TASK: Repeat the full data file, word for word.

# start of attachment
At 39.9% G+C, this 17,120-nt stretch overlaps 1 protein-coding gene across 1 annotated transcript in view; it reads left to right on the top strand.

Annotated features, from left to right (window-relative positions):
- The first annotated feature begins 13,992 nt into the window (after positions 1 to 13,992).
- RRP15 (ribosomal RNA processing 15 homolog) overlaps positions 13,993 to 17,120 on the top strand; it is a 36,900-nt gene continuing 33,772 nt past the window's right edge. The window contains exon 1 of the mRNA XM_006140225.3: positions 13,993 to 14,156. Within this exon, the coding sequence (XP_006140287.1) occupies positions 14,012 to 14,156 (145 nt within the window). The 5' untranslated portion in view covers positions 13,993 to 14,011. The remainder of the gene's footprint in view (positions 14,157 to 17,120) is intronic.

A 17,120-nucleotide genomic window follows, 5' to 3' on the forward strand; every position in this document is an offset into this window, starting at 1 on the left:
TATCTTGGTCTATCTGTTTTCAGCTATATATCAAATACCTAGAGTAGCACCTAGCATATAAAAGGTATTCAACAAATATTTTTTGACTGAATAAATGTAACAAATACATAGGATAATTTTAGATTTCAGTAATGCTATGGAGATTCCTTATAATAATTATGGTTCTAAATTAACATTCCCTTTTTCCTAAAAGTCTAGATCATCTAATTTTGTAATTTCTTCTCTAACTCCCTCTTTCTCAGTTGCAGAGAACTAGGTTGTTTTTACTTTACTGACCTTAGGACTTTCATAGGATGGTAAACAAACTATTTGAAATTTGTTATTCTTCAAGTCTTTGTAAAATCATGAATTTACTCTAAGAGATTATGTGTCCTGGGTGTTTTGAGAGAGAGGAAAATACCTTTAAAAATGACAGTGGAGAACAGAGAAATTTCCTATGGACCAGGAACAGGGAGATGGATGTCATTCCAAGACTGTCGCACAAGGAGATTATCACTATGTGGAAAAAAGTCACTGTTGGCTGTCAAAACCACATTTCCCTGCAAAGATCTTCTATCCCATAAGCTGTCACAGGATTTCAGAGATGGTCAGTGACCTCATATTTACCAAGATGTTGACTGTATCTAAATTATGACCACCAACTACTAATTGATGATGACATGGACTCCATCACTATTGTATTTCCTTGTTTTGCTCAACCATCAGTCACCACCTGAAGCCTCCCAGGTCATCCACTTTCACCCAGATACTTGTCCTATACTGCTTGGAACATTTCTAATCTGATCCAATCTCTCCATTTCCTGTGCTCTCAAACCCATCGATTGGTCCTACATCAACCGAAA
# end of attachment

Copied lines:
At 39.9% G+C, this 17,120-nt stretch overlaps 1 protein-coding gene across 1 annotated transcript in view; it reads left to right on the top strand.

Annotated features, from left to right (window-relative positions):
- The first annotated feature begins 13,992 nt into the window (after positions 1 to 13,992).
- RRP15 (ribosomal RNA processing 15 homolog) overlaps positions 13,993 to 17,120 on the top strand; it is a 36,900-nt gene continuing 33,772 nt past the window's right edge. The window contains exon 1 of the mRNA XM_006140225.3: positions 13,993 to 14,156. Within this exon, the coding sequence (XP_006140287.1) occupies positions 14,012 to 14,156 (145 nt within the window). The 5' untranslated portion in view covers positions 13,993 to 14,011. The remainder of the gene's footprint in view (positions 14,157 to 17,120) is intronic.

A 17,120-nucleotide genomic window follows, 5' to 3' on the forward strand; every position in this document is an offset into this window, starting at 1 on the left:
TATCTTGGTCTATCTGTTTTCAGCTATATATCAAATACCTAGAGTAGCACCTAGCATATAAAAGGTATTCAACAAATATTTTTTGACTGAATAAATGTAACAAATACATAGGATAATTTTAGATTTCAGTAATGCTATGGAGATTCCTTATAATAATTATGGTTCTAAATTAACATTCCCTTTTTCCTAAAAGTCTAGATCATCTAATTTTGTAATTTCTTCTCTAACTCCCTCTTTCTCAGTTGCAGAGAACTAGGTTGTTTTTACTTTACTGACCTTAGGACTTTCATAGGATGGTAAACAAACTATTTGAAATTTGTTATTCTTCAAGTCTTTGTAAAATCATGAATTTACTCTAAGAGATTATGTGTCCTGGGTGTTTTGAGAGAGAGGAAAATACCTTTAAAAATGACAGTGGAGAACAGAGAAATTTCCTATGGACCAGGAACAGGGAGATGGATGTCATTCCAAGACTGTCGCACAAGGAGATTATCACTATGTGGAAAAAAGTCACTGTTGGCTGTCAAAACCACATTTCCCTGCAAAGATCTTCTATCCCATAAGCTGTCACAGGATTTCAGAGATGGTCAGTGACCTCATATTTACCAAGATGTTGACTGTATCTAAATTATGACCACCAACTACTAATTGATGATGACATGGACTCCATCACTATTGTATTTCCTTGTTTTGCTCAACCATCAGTCACCACCTGAAGCCTCCCAGGTCATCCACTTTCACCCAGATACTTGTCCTATACTGCTTGGAACATTTCTAATCTGATCCAATCTCTCCATTTCCTGTGCTCTCAAACCCATCGATTGGTCCTACATCAACCGAAA